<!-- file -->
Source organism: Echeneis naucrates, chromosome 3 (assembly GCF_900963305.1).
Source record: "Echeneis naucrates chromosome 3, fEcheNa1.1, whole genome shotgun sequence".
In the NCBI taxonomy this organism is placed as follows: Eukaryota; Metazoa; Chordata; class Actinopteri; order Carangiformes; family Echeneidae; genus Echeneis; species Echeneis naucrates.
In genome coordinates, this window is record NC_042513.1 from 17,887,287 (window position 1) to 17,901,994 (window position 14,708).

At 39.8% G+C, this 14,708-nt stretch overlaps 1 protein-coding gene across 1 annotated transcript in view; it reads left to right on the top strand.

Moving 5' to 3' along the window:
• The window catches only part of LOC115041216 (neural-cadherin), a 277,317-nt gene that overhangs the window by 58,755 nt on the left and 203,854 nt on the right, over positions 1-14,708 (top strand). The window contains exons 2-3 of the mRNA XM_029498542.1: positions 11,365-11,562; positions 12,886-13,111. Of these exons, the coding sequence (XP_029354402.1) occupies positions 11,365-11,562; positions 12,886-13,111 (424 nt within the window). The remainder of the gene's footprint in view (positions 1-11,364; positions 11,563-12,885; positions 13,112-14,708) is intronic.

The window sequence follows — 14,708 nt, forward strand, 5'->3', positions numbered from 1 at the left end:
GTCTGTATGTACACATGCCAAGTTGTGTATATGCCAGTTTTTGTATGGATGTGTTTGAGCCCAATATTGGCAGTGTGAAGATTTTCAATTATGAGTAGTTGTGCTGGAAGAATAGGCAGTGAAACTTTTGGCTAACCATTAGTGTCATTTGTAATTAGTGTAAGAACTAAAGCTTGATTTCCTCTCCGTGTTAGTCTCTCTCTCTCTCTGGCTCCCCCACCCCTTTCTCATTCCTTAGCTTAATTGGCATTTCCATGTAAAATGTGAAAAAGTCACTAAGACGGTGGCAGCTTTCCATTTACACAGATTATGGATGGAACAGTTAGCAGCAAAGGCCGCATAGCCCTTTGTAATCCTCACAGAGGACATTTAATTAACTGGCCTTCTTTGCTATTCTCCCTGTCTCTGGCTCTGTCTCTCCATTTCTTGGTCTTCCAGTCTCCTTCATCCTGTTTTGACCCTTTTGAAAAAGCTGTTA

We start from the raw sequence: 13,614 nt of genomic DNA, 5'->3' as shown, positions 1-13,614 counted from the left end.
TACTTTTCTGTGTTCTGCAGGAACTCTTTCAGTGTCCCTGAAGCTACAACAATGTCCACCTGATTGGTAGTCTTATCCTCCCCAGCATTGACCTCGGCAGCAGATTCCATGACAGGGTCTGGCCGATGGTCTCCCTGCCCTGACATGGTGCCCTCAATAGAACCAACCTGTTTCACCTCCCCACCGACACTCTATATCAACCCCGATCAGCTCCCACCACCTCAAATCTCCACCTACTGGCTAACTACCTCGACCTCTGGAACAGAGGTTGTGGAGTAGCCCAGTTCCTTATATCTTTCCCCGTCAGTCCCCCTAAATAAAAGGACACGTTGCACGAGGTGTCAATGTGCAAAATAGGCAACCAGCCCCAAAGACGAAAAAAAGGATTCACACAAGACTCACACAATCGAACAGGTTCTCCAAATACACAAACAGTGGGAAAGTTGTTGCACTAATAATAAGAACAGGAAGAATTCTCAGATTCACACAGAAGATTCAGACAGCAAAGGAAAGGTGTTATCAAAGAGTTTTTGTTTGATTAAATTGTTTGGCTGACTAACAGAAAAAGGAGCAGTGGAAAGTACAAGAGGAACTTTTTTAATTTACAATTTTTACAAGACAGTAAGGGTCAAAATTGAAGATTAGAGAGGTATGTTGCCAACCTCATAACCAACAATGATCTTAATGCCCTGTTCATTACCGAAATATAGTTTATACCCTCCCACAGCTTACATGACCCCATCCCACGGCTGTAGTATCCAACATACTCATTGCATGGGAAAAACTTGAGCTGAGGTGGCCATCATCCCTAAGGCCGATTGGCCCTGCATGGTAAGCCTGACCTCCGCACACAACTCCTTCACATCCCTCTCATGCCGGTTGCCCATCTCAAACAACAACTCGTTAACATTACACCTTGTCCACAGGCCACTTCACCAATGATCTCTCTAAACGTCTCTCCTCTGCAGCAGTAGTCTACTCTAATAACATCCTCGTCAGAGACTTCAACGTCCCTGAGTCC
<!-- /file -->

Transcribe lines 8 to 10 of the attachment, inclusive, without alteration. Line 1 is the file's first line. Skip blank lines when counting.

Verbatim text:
The window sequence follows — 14,708 nt, forward strand, 5'->3', positions numbered from 1 at the left end:
GTCTGTATGTACACATGCCAAGTTGTGTATATGCCAGTTTTTGTATGGATGTGTTTGAGCCCAATATTGGCAGTGTGAAGATTTTCAATTATGAGTAGTTGTGCTGGAAGAATAGGCAGTGAAACTTTTGGCTAACCATTAGTGTCATTTGTAATTAGTGTAAGAACTAAAGCTTGATTTCCTCTCCGTGTTAGTCTCTCTCTCTCTCTGGCTCCCCCACCCCTTTCTCATTCCTTAGCTTAATTGGCATTTCCATGTAAAATGTGAAAAAGTCACTAAGACGGTGGCAGCTTTCCATTTACACAGATTATGGATGGAACAGTTAGCAGCAAAGGCCGCATAGCCCTTTGTAATCCTCACAGAGGACATTTAATTAACTGGCCTTCTTTGCTATTCTCCCTGTCTCTGGCTCTGTCTCTCCATTTCTTGGTCTTCCAGTCTCCTTCATCCTGTTTTGACCCTTTTGAAAAAGCTGTTA

We start from the raw sequence: 13,614 nt of genomic DNA, 5'->3' as shown, positions 1-13,614 counted from the left end.